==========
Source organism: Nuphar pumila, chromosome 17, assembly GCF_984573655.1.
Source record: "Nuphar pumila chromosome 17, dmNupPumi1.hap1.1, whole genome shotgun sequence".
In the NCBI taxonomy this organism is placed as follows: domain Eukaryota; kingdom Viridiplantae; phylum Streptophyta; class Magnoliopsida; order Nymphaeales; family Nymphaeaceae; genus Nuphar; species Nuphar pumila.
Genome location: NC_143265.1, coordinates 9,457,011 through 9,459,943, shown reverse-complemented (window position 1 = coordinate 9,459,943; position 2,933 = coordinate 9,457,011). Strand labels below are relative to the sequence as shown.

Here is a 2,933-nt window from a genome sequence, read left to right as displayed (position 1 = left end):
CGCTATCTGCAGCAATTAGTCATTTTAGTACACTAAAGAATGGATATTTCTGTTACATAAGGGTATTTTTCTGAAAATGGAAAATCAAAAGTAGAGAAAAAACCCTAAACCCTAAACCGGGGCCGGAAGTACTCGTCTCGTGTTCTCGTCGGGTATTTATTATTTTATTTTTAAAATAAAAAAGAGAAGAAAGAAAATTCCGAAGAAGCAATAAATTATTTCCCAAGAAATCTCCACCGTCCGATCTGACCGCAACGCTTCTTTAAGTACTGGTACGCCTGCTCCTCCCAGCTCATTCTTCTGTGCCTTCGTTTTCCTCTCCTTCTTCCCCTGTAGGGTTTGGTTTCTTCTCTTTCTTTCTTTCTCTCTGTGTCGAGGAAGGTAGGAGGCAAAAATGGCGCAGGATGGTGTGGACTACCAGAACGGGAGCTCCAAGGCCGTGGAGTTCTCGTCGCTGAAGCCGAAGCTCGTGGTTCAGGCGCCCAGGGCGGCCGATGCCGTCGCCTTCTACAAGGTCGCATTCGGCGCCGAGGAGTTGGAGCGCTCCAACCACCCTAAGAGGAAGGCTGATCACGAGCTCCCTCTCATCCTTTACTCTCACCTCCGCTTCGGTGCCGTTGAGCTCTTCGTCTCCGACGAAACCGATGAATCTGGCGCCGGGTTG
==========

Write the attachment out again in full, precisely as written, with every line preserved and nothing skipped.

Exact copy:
Source organism: Nuphar pumila, chromosome 17, assembly GCF_984573655.1.
Source record: "Nuphar pumila chromosome 17, dmNupPumi1.hap1.1, whole genome shotgun sequence".
In the NCBI taxonomy this organism is placed as follows: domain Eukaryota; kingdom Viridiplantae; phylum Streptophyta; class Magnoliopsida; order Nymphaeales; family Nymphaeaceae; genus Nuphar; species Nuphar pumila.
Genome location: NC_143265.1, coordinates 9,457,011 through 9,459,943, shown reverse-complemented (window position 1 = coordinate 9,459,943; position 2,933 = coordinate 9,457,011). Strand labels below are relative to the sequence as shown.

Here is a 2,933-nt window from a genome sequence, read left to right as displayed (position 1 = left end):
CGCTATCTGCAGCAATTAGTCATTTTAGTACACTAAAGAATGGATATTTCTGTTACATAAGGGTATTTTTCTGAAAATGGAAAATCAAAAGTAGAGAAAAAACCCTAAACCCTAAACCGGGGCCGGAAGTACTCGTCTCGTGTTCTCGTCGGGTATTTATTATTTTATTTTTAAAATAAAAAAGAGAAGAAAGAAAATTCCGAAGAAGCAATAAATTATTTCCCAAGAAATCTCCACCGTCCGATCTGACCGCAACGCTTCTTTAAGTACTGGTACGCCTGCTCCTCCCAGCTCATTCTTCTGTGCCTTCGTTTTCCTCTCCTTCTTCCCCTGTAGGGTTTGGTTTCTTCTCTTTCTTTCTTTCTCTCTGTGTCGAGGAAGGTAGGAGGCAAAAATGGCGCAGGATGGTGTGGACTACCAGAACGGGAGCTCCAAGGCCGTGGAGTTCTCGTCGCTGAAGCCGAAGCTCGTGGTTCAGGCGCCCAGGGCGGCCGATGCCGTCGCCTTCTACAAGGTCGCATTCGGCGCCGAGGAGTTGGAGCGCTCCAACCACCCTAAGAGGAAGGCTGATCACGAGCTCCCTCTCATCCTTTACTCTCACCTCCGCTTCGGTGCCGTTGAGCTCTTCGTCTCCGACGAAACCGATGAATCTGGCGCCGGGTTG